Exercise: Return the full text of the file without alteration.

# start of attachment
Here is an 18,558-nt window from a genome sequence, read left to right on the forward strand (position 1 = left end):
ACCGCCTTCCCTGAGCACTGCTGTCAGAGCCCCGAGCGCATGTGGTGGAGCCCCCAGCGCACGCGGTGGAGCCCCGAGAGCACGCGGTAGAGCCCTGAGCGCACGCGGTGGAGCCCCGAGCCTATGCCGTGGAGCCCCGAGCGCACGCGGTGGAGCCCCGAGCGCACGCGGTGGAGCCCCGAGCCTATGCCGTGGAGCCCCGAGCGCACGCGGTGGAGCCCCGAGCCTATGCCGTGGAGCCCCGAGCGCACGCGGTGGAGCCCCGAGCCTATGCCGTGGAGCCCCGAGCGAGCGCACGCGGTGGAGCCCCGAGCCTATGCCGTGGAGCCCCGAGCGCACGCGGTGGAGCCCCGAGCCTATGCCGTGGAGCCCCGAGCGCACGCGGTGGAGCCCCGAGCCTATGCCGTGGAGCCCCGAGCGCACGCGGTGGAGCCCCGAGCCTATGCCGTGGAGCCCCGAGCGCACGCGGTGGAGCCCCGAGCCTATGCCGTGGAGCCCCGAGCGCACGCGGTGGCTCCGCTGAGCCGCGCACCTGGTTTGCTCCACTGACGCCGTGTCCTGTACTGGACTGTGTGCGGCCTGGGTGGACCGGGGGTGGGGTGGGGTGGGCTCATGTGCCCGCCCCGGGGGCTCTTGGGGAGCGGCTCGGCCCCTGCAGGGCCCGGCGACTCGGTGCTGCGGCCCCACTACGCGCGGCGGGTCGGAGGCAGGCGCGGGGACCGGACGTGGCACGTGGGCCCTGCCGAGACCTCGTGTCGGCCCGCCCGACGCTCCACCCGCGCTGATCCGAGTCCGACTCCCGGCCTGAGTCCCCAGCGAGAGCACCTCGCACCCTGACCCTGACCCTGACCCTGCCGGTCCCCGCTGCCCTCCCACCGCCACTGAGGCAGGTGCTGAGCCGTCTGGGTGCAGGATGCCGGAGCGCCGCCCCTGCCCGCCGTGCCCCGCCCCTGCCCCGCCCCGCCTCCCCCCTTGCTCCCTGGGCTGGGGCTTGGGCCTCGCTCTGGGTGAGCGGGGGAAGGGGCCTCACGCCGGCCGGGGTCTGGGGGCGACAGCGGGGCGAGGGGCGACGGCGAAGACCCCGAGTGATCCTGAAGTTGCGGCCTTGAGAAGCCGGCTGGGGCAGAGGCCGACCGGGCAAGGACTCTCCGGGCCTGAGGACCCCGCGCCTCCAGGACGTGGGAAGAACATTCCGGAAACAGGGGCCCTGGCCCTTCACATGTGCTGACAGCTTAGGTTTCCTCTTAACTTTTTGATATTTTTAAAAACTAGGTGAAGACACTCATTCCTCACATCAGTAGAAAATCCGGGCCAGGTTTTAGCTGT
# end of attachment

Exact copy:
Here is an 18,558-nt window from a genome sequence, read left to right on the forward strand (position 1 = left end):
ACCGCCTTCCCTGAGCACTGCTGTCAGAGCCCCGAGCGCATGTGGTGGAGCCCCCAGCGCACGCGGTGGAGCCCCGAGAGCACGCGGTAGAGCCCTGAGCGCACGCGGTGGAGCCCCGAGCCTATGCCGTGGAGCCCCGAGCGCACGCGGTGGAGCCCCGAGCGCACGCGGTGGAGCCCCGAGCCTATGCCGTGGAGCCCCGAGCGCACGCGGTGGAGCCCCGAGCCTATGCCGTGGAGCCCCGAGCGCACGCGGTGGAGCCCCGAGCCTATGCCGTGGAGCCCCGAGCGAGCGCACGCGGTGGAGCCCCGAGCCTATGCCGTGGAGCCCCGAGCGCACGCGGTGGAGCCCCGAGCCTATGCCGTGGAGCCCCGAGCGCACGCGGTGGAGCCCCGAGCCTATGCCGTGGAGCCCCGAGCGCACGCGGTGGAGCCCCGAGCCTATGCCGTGGAGCCCCGAGCGCACGCGGTGGAGCCCCGAGCCTATGCCGTGGAGCCCCGAGCGCACGCGGTGGCTCCGCTGAGCCGCGCACCTGGTTTGCTCCACTGACGCCGTGTCCTGTACTGGACTGTGTGCGGCCTGGGTGGACCGGGGGTGGGGTGGGGTGGGCTCATGTGCCCGCCCCGGGGGCTCTTGGGGAGCGGCTCGGCCCCTGCAGGGCCCGGCGACTCGGTGCTGCGGCCCCACTACGCGCGGCGGGTCGGAGGCAGGCGCGGGGACCGGACGTGGCACGTGGGCCCTGCCGAGACCTCGTGTCGGCCCGCCCGACGCTCCACCCGCGCTGATCCGAGTCCGACTCCCGGCCTGAGTCCCCAGCGAGAGCACCTCGCACCCTGACCCTGACCCTGACCCTGCCGGTCCCCGCTGCCCTCCCACCGCCACTGAGGCAGGTGCTGAGCCGTCTGGGTGCAGGATGCCGGAGCGCCGCCCCTGCCCGCCGTGCCCCGCCCCTGCCCCGCCCCGCCTCCCCCCTTGCTCCCTGGGCTGGGGCTTGGGCCTCGCTCTGGGTGAGCGGGGGAAGGGGCCTCACGCCGGCCGGGGTCTGGGGGCGACAGCGGGGCGAGGGGCGACGGCGAAGACCCCGAGTGATCCTGAAGTTGCGGCCTTGAGAAGCCGGCTGGGGCAGAGGCCGACCGGGCAAGGACTCTCCGGGCCTGAGGACCCCGCGCCTCCAGGACGTGGGAAGAACATTCCGGAAACAGGGGCCCTGGCCCTTCACATGTGCTGACAGCTTAGGTTTCCTCTTAACTTTTTGATATTTTTAAAAACTAGGTGAAGACACTCATTCCTCACATCAGTAGAAAATCCGGGCCAGGTTTTAGCTGT